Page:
She brings out the Jewish housewife in me,
as I peel giant carrots and potatoes
from the farmer’s market, cry over
the onions and melt chunks of butter
in a big blue pot over a gas flame.
She brings out my inner rabbi, too,
the same one who called from within
when I was twenty-one, who sought out
Kaddish when I barely knew a blessing
but needed to mourn in an older tongue,
who fought and wrestled like Jacob
with the angel and won him over in ways
I never expected, like landing here
with her soft belly rising and falling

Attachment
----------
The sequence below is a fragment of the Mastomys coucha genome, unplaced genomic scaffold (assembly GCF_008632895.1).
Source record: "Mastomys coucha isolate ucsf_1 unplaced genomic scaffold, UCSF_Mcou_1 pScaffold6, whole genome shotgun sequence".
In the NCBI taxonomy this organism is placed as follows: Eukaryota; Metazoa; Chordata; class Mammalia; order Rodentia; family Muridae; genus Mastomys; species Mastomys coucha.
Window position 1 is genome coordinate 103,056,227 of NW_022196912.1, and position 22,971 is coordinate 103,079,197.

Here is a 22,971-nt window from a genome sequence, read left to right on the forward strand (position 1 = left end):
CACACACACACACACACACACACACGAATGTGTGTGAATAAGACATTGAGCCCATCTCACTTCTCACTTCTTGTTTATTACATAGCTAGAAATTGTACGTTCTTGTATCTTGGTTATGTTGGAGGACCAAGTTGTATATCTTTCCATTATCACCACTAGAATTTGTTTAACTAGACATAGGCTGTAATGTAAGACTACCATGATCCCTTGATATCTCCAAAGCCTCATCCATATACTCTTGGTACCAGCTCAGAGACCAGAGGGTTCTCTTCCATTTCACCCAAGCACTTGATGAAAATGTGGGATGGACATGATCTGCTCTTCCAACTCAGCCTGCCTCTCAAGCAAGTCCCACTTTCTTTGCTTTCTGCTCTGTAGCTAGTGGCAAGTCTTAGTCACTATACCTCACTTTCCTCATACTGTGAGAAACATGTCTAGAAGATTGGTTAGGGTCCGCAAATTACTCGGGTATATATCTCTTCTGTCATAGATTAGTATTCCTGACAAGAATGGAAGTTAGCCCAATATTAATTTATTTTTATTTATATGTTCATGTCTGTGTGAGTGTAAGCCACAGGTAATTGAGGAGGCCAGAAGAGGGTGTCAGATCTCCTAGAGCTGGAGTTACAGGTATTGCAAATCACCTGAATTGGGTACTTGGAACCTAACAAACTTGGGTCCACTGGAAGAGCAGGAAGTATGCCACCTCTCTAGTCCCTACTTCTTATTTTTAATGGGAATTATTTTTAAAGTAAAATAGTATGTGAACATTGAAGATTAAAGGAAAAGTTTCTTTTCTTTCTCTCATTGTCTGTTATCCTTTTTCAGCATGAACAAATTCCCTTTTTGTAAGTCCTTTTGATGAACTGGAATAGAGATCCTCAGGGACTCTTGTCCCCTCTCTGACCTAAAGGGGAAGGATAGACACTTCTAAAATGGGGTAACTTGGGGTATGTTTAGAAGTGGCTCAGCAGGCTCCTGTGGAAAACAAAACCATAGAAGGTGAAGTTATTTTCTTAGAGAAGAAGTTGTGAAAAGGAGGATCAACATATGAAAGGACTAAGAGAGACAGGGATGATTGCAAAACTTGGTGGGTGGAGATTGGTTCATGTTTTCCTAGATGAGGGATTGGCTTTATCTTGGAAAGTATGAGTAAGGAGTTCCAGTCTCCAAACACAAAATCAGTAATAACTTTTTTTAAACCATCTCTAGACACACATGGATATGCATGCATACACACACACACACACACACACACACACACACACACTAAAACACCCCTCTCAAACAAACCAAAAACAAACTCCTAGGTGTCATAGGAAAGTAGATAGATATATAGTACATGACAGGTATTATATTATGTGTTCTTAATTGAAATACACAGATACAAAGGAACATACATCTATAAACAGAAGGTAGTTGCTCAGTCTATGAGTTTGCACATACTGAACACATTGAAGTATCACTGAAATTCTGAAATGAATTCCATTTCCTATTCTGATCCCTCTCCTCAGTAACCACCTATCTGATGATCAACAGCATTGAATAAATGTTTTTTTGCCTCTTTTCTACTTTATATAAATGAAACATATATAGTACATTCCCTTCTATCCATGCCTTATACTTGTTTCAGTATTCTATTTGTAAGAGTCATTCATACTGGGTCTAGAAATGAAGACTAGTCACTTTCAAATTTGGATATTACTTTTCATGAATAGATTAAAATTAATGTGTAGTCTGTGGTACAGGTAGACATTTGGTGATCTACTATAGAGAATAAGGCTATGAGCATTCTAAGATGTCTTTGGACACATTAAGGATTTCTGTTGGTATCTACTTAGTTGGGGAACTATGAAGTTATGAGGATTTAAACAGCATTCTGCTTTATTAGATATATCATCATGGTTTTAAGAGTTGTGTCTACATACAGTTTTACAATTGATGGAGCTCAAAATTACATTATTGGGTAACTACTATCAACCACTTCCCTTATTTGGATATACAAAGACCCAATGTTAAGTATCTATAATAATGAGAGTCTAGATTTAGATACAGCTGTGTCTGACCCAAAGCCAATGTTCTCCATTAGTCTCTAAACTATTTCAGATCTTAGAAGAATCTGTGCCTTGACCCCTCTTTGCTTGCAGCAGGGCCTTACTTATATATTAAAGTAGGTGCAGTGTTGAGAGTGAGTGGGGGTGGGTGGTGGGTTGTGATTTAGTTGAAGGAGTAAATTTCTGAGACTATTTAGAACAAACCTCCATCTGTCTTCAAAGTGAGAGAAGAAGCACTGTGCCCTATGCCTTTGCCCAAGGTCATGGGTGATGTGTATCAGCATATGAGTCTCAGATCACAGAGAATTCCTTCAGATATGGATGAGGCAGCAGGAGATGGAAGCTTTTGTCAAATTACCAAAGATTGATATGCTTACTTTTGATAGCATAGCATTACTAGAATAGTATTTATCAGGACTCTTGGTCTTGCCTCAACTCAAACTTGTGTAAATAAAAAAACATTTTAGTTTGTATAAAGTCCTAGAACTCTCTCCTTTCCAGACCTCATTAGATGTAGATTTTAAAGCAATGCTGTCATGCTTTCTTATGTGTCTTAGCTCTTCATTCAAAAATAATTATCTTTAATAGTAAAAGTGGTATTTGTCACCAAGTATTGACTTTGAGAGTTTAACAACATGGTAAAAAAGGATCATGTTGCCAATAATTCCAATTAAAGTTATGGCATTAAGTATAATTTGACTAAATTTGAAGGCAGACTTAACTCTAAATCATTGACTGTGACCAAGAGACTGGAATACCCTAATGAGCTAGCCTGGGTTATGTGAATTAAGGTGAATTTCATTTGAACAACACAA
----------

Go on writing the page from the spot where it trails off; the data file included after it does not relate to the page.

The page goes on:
so steadily against my lower back,
a late-fall afternoon nap when 3:00pm
is nearing dusk and the long list of tasks
and questions can wait, and must.
She takes me by the hand and leads
me to the doors of so many old rooms,
opening this one I thought was broken,
that one I swore concealed emptiness
or dreams abandoned, enlightening
treasures I’ve been saving for a later
that might have never come
had I not responded to a message
from a stranger, a fellow wanderer
in a desert searching for home
where I was a poet, a housewife,
a rabbi without a flock, a woman
without a country, a mapmaker
with just enough ink to sign my name,
which I see now has never changed.
Image from Tzfat Gallery of Mystical Art.
Within the hand is written:
רצון לקבל בעל מנת
THE DESIRE TO RECEIVE IN ORDER TO. . .
Below the hand is written: